Her recent investigative piece with Craig McCoy which helped reform Philadelphia courts verifies this.
    She is blunt and plain-spoken and sometimes her bluntness can be impolitic, but she is a quick study whose clarity of vision quickly brings her down from careless offhand expressions like the Daily News comment. I don’t know about that comment other than that those close to her said the statement may have been taken out of context. Anyone who read the Daily News Pulitzer Prize winning police probe knows how high quality the Daily News is. I doubt that Katz is planning to get rid of it, just as I don’t think he is planning to get rid of the Inquirer. I have never heard Nancy advocate for a reductioin in any kind of journalism put out by PNI. Her goal, like Marimow’s and Katz’ has been to illuminate the community with as much excellent journalism as possible. Both she and Katz — who himself was an investigative reporter for Drew Pearson — love journalism and, I’m sure, would like the Inquirer and Daily News to continue to live up to those standards, even with austerity cuts and hi-tech updates. Katz’ stance on the Daily News was probably best expressed by the vignette quoted in your article, which he made while standing with Marimow. I don’t expect my statement here to have much credence. But I hate to walk by a situation where someone is down and being kicked without saying something. Phillips has become another victim of George Norcross’ despotic propaganda steamroller. Though she and Katz are disinclined to research and leak Norcross’ personal life, don’t be misled by Norcross’ crude approach to muscle-flexing.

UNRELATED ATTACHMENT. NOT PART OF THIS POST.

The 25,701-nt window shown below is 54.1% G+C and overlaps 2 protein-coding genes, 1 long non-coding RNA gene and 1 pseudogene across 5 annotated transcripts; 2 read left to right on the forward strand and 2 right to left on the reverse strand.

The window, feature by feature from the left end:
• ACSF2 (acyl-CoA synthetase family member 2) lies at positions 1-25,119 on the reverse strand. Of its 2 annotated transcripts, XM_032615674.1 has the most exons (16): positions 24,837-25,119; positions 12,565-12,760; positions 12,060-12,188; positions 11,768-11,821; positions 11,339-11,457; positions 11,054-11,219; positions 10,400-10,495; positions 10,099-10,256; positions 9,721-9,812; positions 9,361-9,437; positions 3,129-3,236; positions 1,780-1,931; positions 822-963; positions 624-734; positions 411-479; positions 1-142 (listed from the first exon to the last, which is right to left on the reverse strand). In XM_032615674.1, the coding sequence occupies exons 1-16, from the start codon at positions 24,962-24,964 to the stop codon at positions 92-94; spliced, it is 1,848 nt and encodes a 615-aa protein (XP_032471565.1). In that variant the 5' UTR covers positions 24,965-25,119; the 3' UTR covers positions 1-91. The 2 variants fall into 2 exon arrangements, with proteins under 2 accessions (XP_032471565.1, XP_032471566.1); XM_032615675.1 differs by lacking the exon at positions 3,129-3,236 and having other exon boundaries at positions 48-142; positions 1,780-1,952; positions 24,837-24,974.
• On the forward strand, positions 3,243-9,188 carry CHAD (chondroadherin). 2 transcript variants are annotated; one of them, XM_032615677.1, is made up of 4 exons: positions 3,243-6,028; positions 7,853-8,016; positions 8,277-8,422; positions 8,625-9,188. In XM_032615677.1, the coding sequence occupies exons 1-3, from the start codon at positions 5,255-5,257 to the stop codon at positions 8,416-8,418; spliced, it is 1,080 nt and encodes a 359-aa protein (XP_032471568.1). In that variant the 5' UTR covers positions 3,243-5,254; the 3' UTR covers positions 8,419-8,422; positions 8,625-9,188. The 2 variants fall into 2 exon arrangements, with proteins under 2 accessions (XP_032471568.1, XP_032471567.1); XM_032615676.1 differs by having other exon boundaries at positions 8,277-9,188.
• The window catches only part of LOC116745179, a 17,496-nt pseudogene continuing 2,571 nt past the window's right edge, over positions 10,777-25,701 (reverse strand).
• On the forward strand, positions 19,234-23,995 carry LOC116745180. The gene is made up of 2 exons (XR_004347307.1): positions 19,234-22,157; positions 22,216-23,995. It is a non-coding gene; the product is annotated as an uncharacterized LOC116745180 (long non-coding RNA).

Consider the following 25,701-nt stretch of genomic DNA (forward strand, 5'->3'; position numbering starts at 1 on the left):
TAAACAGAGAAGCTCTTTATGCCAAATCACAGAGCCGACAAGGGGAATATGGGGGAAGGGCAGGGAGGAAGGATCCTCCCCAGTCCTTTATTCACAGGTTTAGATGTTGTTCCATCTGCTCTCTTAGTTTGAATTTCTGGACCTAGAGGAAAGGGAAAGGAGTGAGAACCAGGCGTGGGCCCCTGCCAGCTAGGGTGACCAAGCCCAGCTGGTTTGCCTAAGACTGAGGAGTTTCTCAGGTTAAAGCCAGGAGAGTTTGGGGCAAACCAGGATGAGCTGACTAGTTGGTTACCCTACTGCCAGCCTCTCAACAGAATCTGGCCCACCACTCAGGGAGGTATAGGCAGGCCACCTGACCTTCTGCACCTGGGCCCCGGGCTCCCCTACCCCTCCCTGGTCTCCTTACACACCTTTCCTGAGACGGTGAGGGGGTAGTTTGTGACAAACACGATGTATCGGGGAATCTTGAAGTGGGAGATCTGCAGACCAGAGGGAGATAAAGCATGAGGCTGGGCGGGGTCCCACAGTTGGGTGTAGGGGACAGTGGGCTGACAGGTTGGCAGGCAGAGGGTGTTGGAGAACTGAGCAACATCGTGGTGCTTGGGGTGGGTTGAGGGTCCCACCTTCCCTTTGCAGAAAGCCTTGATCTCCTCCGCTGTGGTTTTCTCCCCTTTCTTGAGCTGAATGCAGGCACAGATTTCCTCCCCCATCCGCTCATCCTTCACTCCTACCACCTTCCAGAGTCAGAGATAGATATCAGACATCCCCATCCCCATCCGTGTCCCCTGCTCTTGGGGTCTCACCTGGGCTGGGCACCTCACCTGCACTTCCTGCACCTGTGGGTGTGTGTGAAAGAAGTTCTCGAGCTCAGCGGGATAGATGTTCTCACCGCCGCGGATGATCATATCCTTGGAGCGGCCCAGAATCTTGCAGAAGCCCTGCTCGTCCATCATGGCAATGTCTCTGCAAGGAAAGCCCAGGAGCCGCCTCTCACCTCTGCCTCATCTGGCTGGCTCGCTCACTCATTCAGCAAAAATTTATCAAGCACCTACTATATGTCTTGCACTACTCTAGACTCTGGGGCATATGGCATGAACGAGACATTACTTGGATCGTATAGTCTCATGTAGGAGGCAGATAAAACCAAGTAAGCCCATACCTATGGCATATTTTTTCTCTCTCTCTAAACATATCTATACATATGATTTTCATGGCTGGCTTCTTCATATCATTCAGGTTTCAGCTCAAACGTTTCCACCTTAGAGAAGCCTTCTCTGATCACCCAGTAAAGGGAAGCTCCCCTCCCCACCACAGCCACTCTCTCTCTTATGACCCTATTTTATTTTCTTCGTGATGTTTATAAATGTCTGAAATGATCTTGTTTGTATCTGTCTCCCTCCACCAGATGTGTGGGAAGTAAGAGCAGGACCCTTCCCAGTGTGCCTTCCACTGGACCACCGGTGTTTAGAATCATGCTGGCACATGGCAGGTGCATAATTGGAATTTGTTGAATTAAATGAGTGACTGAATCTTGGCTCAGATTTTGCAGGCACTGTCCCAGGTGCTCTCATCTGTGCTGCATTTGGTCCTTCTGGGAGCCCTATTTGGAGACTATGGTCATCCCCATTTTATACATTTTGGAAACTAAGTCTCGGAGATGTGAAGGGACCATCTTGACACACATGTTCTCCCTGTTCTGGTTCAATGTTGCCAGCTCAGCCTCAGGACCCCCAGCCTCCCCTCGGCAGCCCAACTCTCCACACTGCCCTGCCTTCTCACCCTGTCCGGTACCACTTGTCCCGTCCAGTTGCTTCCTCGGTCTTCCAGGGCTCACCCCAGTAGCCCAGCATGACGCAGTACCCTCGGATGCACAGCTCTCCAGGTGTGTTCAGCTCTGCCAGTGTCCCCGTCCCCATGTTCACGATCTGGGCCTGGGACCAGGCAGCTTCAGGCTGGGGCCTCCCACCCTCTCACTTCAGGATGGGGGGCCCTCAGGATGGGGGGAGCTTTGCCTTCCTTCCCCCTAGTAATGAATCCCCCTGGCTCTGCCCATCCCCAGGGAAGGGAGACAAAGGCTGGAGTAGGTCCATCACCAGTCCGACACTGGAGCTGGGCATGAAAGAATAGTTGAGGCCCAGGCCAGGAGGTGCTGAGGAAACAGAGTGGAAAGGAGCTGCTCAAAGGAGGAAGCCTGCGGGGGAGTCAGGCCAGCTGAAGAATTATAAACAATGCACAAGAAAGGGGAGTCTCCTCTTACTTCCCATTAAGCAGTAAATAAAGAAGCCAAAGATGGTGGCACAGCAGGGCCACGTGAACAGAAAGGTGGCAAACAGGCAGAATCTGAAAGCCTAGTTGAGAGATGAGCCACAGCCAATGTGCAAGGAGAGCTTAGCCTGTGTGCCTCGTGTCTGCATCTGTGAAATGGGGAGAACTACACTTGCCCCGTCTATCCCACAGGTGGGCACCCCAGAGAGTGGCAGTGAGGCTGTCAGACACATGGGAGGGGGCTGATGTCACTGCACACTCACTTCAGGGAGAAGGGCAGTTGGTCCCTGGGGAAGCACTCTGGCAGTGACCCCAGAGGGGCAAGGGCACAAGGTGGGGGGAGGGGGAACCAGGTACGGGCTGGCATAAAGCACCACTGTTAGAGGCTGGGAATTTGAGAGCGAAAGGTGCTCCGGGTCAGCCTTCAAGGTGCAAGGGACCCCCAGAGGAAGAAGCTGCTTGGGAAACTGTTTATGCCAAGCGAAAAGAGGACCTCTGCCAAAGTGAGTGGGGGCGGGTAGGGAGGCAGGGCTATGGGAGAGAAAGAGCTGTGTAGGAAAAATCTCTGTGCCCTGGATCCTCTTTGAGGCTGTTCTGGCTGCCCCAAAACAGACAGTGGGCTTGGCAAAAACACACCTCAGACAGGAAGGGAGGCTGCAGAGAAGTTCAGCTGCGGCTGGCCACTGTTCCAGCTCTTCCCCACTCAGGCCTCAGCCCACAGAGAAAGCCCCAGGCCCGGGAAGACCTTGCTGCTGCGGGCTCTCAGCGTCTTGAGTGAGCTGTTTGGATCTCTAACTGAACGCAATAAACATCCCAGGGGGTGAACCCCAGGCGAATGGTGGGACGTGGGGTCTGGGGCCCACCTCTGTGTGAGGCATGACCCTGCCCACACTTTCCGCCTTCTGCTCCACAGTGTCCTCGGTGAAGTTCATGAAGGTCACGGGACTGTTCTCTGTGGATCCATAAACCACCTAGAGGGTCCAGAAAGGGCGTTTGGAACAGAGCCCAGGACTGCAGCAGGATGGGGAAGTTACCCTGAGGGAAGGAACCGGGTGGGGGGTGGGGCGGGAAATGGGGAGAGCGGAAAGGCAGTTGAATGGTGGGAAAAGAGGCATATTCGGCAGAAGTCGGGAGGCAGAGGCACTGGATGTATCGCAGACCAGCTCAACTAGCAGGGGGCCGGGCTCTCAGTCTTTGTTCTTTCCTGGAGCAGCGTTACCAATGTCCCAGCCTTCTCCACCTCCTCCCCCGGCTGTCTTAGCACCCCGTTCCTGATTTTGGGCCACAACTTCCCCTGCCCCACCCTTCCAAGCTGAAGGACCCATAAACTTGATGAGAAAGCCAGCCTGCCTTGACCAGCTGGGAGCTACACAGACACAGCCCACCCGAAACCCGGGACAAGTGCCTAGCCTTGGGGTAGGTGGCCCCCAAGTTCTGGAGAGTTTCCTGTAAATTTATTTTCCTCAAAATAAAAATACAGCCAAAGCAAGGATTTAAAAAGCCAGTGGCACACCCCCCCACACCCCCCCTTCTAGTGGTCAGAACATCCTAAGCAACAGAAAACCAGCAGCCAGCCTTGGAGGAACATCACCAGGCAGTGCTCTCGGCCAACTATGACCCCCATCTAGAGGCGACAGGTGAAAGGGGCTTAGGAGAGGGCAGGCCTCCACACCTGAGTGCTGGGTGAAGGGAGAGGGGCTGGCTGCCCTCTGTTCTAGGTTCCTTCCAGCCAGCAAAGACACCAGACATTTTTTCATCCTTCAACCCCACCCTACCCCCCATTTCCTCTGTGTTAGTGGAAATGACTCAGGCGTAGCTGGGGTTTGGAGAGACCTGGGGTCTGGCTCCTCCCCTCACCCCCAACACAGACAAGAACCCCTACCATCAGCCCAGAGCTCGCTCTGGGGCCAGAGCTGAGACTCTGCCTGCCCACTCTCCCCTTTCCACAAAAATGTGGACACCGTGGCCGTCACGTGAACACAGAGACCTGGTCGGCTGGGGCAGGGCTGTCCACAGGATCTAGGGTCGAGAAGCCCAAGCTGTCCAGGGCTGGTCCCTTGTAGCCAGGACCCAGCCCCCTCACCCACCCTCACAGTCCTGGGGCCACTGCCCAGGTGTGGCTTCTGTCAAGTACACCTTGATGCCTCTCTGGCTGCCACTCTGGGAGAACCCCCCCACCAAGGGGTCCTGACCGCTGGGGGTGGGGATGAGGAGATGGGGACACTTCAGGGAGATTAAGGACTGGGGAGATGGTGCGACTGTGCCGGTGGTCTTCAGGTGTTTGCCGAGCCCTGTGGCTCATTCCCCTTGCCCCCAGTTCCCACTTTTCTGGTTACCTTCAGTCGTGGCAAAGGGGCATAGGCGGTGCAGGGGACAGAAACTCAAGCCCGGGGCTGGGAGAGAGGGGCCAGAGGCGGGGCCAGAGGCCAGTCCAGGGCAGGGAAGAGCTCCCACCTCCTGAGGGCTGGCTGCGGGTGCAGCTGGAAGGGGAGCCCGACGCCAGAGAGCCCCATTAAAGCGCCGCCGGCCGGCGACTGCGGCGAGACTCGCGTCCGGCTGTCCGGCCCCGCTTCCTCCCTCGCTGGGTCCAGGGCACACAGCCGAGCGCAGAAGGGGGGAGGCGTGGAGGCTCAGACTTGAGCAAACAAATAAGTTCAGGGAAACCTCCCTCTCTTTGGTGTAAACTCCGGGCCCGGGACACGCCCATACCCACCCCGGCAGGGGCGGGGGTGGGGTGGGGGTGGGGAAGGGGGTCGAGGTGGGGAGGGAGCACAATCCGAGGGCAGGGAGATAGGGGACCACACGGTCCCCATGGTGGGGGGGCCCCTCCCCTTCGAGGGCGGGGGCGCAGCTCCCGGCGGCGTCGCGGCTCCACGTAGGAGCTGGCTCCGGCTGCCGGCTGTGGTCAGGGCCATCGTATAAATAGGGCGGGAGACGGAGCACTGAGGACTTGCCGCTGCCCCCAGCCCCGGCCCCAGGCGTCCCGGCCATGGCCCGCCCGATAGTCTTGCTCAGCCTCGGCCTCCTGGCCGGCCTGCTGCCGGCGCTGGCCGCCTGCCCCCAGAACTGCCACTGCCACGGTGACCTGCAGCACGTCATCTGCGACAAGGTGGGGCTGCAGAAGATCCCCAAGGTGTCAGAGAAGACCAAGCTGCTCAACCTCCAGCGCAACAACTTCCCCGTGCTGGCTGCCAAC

• Bob Frump

      I’d sure like to see a reply from the author here.

    • Bob Frump

      frumped.org

    • Bob Frump

      “Why does the world need Generalists now, more than ever? Because beat reporters, with their urgent need to keep a steady supply of copy coming, sometimes get too cozy with their sources, or simply lose sight of the forest for the trees.” This is Mr. Volk talking about reporting. A shame he does not follow his own stated path. He’s caught up in the Norcross slime machine now, and a part of the misdirection that has digitally assassinated Phillips and Marimow. It is a deft bit of negative public relations on Norcorss part, but it can be executed only where there are hack journalists who do not question whether they are being used and who are willing to go for the salacious “scoop” over the meaningful, contextual story. I challenge the author to provide that — to deconstruct how the Norcross folks have turned their aggression against good journalism into a story about the supposed shortcomings of two excellent journalists.

  • Bob Frump